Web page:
In addition, the processing of personal data is permitted without the consent of the data subject, provided that it is necessary for scientific or historical research or for purposes related to the collection or retention of statistics, on the condition that appropriate measures are taken, such as anonymity and encryption.
Exception from the obligation to inform
The controller is exempted from the obligation to inform the data subject according to articles 13 and 14 of the GDPR in certain cases, such as when such information would jeopardize the proper performance of the controller’s duties, public security or the establishment or exercise or defense of legal claims. For public entities, in particular, such exceptions from the obligation to inform the data subject are broader when personal data have been collected from third sources.
Processing of personal data in the employment context
Of great importance are the novelties vis-à-vis the GDPR brought about by the new Law in the employment context.
The employer may process employee data necessary for the recruitment, the performance and execution of the employment contract of its employees.
In the case that the processing is based on the legal grounds of the employee’s consent, the validity of consent is evaluated according to the circumstances of the specific employment contract and the conditions of consent pursuant to Art. 7 GDPR. The processing of personal data is also permitted on the basis of collective labor agreements. The employer must comply with the processing principles of article 5 of the GDPR and take appropriate technical and organizational measures to protect employee data.
The surveillance through video surveillance systems in the workplace is permitted only when it is necessary for the protection of persons and goods and when written, including electronic, notice is provided to employees.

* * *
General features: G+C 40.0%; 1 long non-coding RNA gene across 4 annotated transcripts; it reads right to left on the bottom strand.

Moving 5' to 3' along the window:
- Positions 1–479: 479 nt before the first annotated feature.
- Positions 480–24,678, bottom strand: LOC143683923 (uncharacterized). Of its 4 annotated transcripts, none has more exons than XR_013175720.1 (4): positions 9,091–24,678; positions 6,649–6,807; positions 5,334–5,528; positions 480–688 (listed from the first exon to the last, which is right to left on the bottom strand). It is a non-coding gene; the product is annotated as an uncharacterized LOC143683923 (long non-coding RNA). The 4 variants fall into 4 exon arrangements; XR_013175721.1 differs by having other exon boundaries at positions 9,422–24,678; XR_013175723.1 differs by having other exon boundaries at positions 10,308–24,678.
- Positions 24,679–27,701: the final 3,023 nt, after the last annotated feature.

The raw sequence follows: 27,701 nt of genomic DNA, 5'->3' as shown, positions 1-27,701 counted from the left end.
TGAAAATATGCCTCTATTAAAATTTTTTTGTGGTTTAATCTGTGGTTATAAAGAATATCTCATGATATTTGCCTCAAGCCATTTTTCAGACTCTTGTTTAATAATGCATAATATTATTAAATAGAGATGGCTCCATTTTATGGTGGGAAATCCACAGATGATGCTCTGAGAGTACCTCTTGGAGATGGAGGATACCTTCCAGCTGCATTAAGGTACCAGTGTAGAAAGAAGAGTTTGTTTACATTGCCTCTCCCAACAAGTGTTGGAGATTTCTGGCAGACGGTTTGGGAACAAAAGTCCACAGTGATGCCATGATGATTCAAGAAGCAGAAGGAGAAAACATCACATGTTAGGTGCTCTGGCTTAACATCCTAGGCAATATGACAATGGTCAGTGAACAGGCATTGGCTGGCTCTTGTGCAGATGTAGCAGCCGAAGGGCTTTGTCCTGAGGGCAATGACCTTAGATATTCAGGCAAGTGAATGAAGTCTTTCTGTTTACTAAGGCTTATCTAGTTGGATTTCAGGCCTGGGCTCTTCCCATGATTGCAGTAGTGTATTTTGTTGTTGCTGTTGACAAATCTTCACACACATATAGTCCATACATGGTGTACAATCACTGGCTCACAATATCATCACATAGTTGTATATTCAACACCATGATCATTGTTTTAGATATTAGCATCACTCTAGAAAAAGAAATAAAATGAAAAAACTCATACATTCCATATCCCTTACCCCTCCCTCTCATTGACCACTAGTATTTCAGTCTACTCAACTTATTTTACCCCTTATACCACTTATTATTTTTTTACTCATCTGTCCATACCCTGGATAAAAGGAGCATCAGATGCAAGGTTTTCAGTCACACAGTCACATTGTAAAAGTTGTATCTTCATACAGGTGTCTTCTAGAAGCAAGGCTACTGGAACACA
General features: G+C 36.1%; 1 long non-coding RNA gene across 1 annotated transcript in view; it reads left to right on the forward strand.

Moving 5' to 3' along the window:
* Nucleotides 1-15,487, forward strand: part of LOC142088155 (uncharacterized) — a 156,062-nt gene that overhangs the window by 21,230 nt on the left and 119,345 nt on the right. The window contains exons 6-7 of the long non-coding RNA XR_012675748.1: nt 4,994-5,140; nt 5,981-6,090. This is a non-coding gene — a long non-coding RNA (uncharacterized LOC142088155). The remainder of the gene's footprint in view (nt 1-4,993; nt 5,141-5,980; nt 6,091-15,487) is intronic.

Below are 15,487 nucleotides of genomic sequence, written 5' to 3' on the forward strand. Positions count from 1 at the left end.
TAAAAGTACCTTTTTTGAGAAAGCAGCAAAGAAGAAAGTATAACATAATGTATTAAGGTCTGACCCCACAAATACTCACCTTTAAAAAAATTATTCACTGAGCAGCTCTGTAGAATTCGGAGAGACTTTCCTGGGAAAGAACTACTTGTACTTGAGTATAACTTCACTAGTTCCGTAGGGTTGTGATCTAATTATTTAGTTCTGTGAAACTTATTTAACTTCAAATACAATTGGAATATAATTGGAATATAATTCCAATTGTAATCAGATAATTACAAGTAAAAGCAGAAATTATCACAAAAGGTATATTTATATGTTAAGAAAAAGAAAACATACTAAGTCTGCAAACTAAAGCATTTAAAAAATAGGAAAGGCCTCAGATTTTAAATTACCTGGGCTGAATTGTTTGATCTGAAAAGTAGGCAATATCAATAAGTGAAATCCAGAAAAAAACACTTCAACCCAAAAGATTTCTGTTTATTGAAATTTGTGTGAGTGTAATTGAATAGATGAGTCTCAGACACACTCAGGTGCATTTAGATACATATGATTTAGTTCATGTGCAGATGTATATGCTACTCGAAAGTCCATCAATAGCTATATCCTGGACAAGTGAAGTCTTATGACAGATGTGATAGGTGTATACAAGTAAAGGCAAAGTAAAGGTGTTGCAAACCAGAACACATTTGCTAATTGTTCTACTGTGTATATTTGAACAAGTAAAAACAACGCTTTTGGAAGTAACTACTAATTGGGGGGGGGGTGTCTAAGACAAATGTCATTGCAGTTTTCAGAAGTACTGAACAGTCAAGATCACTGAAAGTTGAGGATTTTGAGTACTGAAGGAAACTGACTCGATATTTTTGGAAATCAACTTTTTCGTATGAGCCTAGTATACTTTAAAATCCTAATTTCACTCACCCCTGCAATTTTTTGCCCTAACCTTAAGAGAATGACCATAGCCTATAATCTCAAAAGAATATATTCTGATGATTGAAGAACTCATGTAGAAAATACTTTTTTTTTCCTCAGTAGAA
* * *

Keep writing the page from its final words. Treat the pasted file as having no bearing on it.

Right of access
Within the ambit of the GDPR, the new Law brings about important limitations to the rights of data subjects. The exercise of the right of access is restricted when there is no obligation to inform the data subject or when his/her data have been recorded and cannot be deleted due to regulatory provisions about their obligation to retain or control them, such as in cases in which they are stored on tax bases, fingerprints, passports, etc. In order to waive the obligation of access in such cases, the provision of access should require a disproportionate effort and the necessary technical and organizational measures to make processing impossible for other purposes.
Right to erasure
The right to erasure of personal data does not apply in cases of non-automated processing, in which, due to the special nature of their storage, erasure is impossible or requires a disproportionate effort, and where it is contrary to conventional or legal retention periods. In certain cases of automated processing, the right to erasure may also be lawfully replaced by restrictions to processing of the relevant data.
Right to object
The right to object to the processing of personal data before public entities may not be applicable, in cases in which such processing is required for the public interest, when the latter prevails over the interests of the data subject.
Accreditation of certification bodies
The National Accreditation System (ESYD) is responsible for the accreditation of certification bodies of article 43 of the GDPR regarding their compliance with applicable legislation in accordance with the standard EN-ISO / IEC17065: 2012.
Anyone who interferes with a system of archiving personal data, deletes it, copies it and generally uses it illegally shall be punished with one-year imprisonment. In case of special categories of data, imprisonment of at least one year and a fine up to €100,000 shall be imposed. On the contrary, if the offender intends for himself or for others to unlawfully gain an economic benefit or to cause property damage and the total benefit thereof exceeds €120,000, s/he shall be punished with imprisonment up to 10 years. These offenses are prosecuted proprio motu.
The new Law leaves the sanctions of the GDPR unchanged for private entities, which may amount up to 2% or 4% of the annual turnover of a company. Fines to public entities are however limited by the Law up to €10 million, depending on the severity and duration of the breach.
Claims for damages by the data subject vis-à-vis controllers or the processors shall be filed before the court of the registered seat of the controller/processor or its representative, if any, or in the court in whose district the data subject has his/her residence.
For additional information with respect to this Alert, please contact the following:
Platis – Anastassiadis & Associates Law Partnership, Athens